There are two main types of laser damage to the human body, and some damage to the eyes and skin, but taking the necessary protective measures can completely avoid harm to people.
Laser wavelength and eye damage:
Of the laser injuries, the most serious is the eye injury in the body. Lasers with wavelengths in visible light and near-infrared light have a low absorption rate and high transmittance of the refractive medium of the eye, and the focusing ability (ie, light-gathering power) of the refractive medium is strong. When high-intensity visible or near-infrared light enters the eye, it can pass through the refractive medium of the human eye and accumulate light on the retina. At this time, the laser energy density and power density on the retina are increased to thousands or even tens of thousands of times. And lose the role of light. The coagulation and denaturation of proteins caused by overheating when the laser converges on the photoreceptor cells is irreversible damage. Once damaged, it can cause permanent blindness of the eyes. The effect of different laser wavelengths on the eyeball is different, and the consequences are also different. The damage of the far infrared laser to the eye is mainly cornea. This is because the laser of this wavelength is almost completely absorbed by the cornea, so the corneal damage is the most serious, mainly causing keratitis and conjunctivitis. Fear of light, tearing, hyperemia of eyes, decreased vision, etc. In case of far-infrared light damage, the injured eye should be covered and protected to prevent infection and symptomatic treatment. The damage to the eye caused by the ultraviolet laser is mainly the cornea and the lens. The ultraviolet laser in this band is almost completely absorbed by the lens of the eye, while COSCO mainly absorbs the cornea, which may cause the lens and cornea to be cloudy.
Laser damage to the skin:
Due to the physiological structure, the human skin has sensitive touch, pain, and temperature functions, which constitute a complete protective layer. And the skin is composed of multiple tissue layers, with different cells in each layer. When the laser shines on the skin, if the energy (power) is too large, it can cause skin damage. Of course, the lesion can be repaired by tissues. Although the function is reduced, it does not affect the overall functional structure, and the damage to the eyes is much lighter. . But it must also be highly valued. The threshold of laser damage to the skin is also very high, the output energy of various lasers varies greatly, and the range of high-power lasers currently used is very wide. The degree of laser damage to the skin is related to factors such as the dose of the laser, the wavelength of the laser, the skin tone, the moisture of the tissue, and the thickness of the cuticle of the skin. The previous three factors are the main factors.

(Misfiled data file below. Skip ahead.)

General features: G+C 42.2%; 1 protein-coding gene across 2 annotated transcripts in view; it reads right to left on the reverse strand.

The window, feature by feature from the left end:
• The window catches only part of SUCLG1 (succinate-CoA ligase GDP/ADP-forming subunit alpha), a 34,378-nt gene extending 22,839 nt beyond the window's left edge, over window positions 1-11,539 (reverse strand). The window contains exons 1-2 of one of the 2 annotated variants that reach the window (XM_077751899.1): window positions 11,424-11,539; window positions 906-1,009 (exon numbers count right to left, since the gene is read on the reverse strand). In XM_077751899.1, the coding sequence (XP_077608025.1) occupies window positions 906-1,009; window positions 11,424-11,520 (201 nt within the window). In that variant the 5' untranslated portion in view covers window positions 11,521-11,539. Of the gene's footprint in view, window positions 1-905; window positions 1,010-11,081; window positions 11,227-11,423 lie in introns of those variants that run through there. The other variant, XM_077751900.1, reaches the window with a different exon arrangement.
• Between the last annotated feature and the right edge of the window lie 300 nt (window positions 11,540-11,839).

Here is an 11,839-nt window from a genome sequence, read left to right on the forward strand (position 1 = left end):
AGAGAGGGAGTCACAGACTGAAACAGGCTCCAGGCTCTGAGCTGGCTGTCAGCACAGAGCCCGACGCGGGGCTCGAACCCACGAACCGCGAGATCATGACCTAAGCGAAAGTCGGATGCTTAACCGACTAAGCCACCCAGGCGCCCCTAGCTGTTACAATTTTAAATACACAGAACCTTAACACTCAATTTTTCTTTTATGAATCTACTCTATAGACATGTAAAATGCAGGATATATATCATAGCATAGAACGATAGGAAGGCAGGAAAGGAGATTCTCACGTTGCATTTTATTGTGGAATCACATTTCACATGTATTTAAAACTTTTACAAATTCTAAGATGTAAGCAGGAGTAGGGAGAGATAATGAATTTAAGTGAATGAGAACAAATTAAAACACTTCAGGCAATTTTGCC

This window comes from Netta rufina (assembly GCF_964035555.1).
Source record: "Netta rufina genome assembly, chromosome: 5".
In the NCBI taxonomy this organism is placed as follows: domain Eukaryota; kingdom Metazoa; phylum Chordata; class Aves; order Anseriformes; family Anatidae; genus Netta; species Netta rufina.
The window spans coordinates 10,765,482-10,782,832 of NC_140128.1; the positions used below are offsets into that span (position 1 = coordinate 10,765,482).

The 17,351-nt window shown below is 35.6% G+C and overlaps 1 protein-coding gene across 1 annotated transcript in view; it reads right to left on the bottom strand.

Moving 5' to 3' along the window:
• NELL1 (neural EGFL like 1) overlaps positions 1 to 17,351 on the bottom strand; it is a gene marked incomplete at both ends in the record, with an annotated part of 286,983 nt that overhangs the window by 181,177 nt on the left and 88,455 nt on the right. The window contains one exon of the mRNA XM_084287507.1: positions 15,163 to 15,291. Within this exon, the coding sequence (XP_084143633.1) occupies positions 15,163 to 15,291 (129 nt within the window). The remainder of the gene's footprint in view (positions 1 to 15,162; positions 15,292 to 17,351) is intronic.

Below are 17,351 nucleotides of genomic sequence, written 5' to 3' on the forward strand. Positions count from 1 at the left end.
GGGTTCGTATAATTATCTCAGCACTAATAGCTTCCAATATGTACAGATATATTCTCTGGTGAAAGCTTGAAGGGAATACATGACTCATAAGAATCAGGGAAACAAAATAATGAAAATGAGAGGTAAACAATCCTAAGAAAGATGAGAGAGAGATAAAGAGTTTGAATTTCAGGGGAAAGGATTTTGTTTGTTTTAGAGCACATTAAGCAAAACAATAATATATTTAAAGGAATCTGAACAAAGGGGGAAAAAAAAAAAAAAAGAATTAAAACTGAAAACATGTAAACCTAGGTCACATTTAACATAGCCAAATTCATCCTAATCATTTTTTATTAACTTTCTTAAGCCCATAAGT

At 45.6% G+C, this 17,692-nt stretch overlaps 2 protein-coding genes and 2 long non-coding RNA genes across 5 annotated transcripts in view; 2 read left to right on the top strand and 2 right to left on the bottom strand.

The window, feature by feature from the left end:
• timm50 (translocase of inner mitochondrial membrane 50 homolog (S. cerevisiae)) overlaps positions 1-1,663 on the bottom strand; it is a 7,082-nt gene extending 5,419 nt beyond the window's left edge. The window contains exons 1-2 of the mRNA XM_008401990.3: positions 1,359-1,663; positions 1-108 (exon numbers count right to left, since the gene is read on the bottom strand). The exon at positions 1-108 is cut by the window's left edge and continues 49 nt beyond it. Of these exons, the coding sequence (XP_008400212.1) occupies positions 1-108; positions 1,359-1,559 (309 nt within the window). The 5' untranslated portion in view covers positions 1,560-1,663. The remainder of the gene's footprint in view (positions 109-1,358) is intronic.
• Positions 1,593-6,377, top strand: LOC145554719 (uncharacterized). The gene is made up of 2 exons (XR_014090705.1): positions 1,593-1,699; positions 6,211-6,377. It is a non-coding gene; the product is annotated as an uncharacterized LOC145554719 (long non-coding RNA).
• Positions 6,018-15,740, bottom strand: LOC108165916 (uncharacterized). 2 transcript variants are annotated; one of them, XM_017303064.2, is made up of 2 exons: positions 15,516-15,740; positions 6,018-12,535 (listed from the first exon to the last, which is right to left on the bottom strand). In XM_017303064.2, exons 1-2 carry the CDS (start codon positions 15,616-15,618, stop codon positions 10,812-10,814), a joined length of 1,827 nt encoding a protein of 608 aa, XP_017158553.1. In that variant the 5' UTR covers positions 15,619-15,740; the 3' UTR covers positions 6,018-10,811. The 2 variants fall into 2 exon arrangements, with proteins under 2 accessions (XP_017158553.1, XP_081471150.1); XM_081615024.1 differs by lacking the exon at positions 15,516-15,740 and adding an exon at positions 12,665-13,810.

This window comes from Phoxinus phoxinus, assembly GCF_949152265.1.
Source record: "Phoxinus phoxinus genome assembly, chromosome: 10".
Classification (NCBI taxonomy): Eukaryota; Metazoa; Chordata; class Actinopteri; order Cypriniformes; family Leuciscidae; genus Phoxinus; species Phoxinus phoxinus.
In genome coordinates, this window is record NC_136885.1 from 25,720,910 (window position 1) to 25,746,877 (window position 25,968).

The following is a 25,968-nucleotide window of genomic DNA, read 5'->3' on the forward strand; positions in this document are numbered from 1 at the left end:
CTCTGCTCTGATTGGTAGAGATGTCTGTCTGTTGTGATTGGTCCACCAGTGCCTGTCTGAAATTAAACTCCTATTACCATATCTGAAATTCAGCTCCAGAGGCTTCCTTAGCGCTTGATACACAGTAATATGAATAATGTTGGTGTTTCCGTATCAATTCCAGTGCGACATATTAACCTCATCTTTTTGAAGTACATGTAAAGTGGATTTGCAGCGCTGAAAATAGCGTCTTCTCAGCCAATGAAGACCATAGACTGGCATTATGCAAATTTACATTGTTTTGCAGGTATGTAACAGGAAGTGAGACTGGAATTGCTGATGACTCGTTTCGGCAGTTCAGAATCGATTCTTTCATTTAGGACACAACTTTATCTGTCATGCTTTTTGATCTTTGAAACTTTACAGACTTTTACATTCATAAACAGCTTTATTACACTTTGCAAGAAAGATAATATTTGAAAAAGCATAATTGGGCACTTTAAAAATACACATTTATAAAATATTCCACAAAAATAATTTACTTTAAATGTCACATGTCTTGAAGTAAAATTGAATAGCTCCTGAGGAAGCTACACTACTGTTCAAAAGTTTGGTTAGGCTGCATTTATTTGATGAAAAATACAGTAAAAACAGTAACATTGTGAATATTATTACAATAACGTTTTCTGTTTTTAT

Laser dose and degree of skin damage:
After a lot of practice, the greater the laser power density (or energy density) used when irradiating the skin, the greater the damage to the skin, and there is a positive correlation between the two. After the skin absorbs laser energy that exceeds the safety threshold, the skin on the exposed area will appear thermally induced erythema, blisters, coagulation and thermally induced carbonization, boiling, combustion and thermally induced vaporization with increasing dose. Therefore, the mechanism of laser damage to the skin is mainly caused by the thermal effect of the laser. After the skin absorbs laser energy, the local skin temperature rises within a short period of time, and the degree of temperature rise is different, causing different damage. In particular, infrared lasers are prominent, such as CO2 lasers (vapor lasers). The skin has a high absorption rate of 10.6 μm wavelength infrared lasers and low transmittance. The skin absorbs CO2 lasers strongly, causing the local temperature of the skin to rise rapidly. High, very easy to cause damage. The severity of laser damage to the skin is determined by the skin's laser absorption rate, which is determined by the laser's wavelength. The higher the skin's absorption rate of a certain wavelength of laser, the more serious the damage will be. For example, when the skin's absorption rate of ultraviolet laser and infrared laser is very high, these two types of lasers are the main band lasers that damage the skin.
The main effect of infrared laser on the skin is thermal burns. This kind of laser irradiates the skin, and the power is relatively small, causing the capillaries to dilate, and the skin is red and fever. As the laser power density increases, the degree of thermal damage also increases. On the contrary, the effect of ultraviolet laser on the skin is mainly light. When irradiated with ultraviolet laser light on the skin, it can cause skin erythema and aging, and can cause severe carcinogenesis when overdose. Ultraviolet light waves that are most harmful to the skin are between 270 and 290 nm, and wavelengths larger or smaller than 270 to 290 nm are relatively less harmful.
The YAG infrared laser with a wavelength of 1.064um is less harmful to the skin.